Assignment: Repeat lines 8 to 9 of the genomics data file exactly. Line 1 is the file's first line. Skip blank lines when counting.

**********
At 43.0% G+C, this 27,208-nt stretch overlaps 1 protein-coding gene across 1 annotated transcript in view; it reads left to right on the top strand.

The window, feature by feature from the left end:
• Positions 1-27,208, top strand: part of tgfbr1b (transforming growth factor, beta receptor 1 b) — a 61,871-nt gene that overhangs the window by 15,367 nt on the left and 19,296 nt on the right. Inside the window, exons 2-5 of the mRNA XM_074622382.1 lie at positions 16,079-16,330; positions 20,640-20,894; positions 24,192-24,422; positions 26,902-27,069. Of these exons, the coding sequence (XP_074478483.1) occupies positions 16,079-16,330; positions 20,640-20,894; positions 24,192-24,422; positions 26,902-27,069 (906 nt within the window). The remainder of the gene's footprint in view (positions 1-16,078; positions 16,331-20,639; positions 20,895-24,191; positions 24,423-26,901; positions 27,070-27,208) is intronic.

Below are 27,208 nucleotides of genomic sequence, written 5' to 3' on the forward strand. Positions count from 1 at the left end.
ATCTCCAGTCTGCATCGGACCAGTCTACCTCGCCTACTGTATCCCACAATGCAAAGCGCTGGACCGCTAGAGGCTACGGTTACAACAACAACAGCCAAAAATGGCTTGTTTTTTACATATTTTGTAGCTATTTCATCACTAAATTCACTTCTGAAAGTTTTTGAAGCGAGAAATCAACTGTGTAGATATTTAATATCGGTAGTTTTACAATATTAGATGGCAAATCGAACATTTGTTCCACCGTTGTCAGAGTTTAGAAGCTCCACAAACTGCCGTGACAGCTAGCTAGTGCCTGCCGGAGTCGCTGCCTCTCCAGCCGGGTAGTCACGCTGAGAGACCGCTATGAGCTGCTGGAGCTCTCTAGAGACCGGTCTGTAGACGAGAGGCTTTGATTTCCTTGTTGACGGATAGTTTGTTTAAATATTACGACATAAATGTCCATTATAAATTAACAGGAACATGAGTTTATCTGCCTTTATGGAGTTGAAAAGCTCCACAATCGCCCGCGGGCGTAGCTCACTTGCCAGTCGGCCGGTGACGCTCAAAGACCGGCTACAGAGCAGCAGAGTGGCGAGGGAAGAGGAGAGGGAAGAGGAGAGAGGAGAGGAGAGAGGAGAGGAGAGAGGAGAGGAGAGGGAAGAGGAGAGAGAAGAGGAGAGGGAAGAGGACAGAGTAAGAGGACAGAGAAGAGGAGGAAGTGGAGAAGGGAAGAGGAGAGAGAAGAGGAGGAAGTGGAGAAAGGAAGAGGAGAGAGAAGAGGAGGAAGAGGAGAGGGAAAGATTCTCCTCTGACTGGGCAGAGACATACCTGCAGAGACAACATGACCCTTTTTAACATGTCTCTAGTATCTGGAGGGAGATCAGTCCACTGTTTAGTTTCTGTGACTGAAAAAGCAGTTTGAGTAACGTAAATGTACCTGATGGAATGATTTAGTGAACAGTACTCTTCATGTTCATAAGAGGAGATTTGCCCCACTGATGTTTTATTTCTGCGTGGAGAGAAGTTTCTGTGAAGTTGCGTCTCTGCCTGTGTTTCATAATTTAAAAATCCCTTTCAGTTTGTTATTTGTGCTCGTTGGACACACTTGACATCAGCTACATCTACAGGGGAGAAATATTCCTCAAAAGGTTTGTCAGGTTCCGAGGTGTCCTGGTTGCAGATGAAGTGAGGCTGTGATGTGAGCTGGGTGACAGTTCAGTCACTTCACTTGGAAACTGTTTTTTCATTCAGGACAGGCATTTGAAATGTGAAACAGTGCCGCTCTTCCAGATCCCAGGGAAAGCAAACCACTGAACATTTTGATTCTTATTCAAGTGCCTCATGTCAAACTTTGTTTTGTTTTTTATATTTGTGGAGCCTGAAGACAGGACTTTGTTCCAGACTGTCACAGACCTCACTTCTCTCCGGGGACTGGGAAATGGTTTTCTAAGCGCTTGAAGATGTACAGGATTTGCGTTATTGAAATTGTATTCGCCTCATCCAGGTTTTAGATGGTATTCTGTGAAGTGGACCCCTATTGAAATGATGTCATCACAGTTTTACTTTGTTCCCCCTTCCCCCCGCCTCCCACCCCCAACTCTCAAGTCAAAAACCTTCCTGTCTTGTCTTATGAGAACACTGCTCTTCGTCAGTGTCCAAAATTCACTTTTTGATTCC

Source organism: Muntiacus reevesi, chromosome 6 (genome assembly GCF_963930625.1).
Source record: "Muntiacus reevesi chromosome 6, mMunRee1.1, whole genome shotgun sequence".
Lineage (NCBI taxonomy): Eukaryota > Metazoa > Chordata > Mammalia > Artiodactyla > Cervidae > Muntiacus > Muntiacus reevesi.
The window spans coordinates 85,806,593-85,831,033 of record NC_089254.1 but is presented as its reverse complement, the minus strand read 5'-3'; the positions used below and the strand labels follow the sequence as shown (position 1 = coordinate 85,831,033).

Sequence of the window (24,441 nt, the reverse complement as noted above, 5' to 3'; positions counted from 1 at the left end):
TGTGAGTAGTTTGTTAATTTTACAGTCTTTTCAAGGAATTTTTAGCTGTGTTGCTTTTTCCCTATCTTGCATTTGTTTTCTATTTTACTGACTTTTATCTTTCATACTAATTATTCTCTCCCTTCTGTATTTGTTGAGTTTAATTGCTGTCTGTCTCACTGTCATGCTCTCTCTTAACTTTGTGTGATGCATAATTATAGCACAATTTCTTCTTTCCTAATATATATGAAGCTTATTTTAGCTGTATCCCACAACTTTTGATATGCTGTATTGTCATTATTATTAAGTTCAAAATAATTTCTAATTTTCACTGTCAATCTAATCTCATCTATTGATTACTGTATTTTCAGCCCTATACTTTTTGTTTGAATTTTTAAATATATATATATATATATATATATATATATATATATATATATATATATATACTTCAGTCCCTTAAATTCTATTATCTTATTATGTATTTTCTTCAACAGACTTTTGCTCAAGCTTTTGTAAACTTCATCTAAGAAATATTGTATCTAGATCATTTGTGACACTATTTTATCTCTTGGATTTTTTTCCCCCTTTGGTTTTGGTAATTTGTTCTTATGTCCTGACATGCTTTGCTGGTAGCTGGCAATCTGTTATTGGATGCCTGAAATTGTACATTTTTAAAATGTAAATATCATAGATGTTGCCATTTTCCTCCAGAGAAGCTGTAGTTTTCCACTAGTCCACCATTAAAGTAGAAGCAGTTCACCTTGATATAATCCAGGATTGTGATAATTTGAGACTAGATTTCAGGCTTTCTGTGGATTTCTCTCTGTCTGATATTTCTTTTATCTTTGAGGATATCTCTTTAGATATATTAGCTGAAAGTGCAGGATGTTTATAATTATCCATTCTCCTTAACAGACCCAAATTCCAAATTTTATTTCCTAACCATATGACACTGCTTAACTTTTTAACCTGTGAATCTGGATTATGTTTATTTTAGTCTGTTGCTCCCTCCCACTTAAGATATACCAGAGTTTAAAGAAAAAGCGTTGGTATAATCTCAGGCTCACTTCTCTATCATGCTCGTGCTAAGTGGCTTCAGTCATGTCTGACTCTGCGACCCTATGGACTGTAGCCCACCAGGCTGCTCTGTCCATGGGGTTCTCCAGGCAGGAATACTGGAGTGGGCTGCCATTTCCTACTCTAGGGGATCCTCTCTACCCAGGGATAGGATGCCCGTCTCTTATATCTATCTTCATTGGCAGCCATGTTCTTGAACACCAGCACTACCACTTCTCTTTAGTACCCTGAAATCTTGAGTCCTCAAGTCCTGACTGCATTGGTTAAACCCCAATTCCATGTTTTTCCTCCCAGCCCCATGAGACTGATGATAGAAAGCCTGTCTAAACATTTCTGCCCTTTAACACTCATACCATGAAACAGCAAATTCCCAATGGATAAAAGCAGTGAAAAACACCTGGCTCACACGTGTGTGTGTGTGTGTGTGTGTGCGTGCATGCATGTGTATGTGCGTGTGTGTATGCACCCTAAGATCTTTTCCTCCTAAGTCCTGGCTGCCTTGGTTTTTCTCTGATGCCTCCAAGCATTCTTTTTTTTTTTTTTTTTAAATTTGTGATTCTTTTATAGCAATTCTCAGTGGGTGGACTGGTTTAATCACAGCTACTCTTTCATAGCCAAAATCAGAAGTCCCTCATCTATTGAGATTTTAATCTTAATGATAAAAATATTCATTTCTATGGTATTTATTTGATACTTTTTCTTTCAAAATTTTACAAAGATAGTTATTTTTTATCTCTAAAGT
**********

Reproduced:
Lineage (NCBI taxonomy): Eukaryota > Metazoa > Chordata > Mammalia > Artiodactyla > Cervidae > Muntiacus > Muntiacus reevesi.
The window spans coordinates 85,806,593-85,831,033 of record NC_089254.1 but is presented as its reverse complement, the minus strand read 5'-3'; the positions used below and the strand labels follow the sequence as shown (position 1 = coordinate 85,831,033).